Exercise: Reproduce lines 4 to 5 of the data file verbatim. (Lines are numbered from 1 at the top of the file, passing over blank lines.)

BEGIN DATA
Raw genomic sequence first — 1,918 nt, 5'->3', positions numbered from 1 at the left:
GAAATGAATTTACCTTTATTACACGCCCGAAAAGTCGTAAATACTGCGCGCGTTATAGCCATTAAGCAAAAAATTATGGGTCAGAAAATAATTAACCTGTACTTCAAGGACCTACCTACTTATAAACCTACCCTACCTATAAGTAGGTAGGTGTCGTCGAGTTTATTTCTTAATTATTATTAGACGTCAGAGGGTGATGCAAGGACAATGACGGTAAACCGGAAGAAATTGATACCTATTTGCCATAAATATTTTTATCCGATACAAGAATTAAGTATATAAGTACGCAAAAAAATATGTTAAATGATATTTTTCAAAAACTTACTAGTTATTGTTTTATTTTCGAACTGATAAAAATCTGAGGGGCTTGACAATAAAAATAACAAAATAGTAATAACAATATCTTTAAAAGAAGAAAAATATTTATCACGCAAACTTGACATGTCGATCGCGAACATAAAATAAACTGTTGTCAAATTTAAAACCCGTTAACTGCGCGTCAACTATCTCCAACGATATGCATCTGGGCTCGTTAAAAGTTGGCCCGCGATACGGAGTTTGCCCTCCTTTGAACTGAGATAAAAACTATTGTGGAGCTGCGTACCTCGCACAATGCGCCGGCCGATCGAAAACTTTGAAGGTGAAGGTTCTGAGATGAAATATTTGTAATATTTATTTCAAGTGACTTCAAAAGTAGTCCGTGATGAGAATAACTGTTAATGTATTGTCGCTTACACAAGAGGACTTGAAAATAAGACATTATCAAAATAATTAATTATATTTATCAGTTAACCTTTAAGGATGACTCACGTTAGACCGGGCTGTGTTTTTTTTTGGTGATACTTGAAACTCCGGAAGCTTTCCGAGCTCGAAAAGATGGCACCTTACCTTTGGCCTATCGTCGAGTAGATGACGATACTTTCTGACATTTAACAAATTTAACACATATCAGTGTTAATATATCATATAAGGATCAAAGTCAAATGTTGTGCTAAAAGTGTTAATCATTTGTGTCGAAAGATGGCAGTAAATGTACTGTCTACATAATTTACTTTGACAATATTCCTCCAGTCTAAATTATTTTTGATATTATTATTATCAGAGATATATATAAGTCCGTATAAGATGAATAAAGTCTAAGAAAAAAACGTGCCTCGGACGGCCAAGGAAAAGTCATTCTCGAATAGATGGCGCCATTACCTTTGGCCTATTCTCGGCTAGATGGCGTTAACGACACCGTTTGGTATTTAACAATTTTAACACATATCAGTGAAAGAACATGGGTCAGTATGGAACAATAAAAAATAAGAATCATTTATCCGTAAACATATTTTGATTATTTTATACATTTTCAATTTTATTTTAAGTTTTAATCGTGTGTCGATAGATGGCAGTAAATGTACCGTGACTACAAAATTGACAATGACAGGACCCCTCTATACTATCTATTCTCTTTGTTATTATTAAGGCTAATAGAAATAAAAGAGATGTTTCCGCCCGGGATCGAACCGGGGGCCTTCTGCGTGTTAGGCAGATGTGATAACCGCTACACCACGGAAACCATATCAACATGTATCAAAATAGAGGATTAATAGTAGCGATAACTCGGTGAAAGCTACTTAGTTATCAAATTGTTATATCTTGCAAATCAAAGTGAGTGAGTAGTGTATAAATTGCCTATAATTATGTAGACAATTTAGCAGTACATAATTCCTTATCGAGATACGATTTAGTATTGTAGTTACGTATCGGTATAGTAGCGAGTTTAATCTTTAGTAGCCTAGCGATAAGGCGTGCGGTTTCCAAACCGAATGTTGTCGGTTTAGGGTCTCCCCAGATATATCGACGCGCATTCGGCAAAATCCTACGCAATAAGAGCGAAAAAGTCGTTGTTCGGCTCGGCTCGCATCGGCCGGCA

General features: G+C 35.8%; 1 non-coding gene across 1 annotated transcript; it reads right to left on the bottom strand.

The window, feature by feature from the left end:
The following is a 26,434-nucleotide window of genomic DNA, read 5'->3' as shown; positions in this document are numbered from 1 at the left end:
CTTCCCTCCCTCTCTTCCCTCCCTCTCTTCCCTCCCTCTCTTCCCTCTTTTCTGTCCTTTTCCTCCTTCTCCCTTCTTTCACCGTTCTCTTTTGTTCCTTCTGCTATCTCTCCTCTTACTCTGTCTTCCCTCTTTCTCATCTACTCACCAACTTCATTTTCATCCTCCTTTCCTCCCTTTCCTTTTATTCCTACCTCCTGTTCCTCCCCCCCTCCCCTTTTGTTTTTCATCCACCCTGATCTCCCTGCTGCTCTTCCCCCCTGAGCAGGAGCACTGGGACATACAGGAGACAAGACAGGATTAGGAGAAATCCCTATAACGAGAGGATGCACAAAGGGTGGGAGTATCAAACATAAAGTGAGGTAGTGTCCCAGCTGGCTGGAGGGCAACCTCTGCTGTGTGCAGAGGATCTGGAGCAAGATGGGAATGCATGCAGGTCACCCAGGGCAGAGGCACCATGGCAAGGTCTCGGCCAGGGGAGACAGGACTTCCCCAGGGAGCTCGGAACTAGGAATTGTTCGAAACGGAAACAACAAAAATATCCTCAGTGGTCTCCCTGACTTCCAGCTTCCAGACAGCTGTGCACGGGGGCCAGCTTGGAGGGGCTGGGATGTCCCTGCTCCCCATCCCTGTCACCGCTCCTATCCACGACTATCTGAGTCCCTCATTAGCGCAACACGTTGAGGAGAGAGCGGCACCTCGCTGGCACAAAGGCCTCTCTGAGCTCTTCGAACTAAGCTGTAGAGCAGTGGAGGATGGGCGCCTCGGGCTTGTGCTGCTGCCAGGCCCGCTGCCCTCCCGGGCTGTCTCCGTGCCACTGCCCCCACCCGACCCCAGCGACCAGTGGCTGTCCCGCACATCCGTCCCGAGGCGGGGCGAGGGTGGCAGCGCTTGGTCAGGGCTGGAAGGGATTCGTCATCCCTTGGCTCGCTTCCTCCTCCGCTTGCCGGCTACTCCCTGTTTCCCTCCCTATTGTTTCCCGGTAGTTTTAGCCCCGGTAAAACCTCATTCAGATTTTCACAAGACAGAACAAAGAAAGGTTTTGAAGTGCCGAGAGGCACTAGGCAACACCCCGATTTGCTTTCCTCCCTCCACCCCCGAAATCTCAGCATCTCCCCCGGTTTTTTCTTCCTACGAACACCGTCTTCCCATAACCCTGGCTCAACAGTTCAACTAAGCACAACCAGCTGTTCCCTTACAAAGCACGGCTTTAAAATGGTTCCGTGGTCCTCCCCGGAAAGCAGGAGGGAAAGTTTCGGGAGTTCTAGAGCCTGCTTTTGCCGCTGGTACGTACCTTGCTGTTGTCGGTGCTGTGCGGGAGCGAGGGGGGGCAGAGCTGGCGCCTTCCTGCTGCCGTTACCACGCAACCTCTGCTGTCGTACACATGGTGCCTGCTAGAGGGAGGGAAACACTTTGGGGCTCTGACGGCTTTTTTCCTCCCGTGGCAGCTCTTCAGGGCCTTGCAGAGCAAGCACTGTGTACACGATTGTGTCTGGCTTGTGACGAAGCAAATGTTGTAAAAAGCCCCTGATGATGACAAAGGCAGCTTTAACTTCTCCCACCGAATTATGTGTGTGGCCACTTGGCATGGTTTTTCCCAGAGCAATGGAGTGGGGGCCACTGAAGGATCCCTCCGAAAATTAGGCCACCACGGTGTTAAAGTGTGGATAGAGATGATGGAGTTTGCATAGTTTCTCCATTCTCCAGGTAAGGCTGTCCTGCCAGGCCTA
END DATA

The window, feature by feature from the left end:
The following is a 26,434-nucleotide window of genomic DNA, read 5'->3' as shown; positions in this document are numbered from 1 at the left end: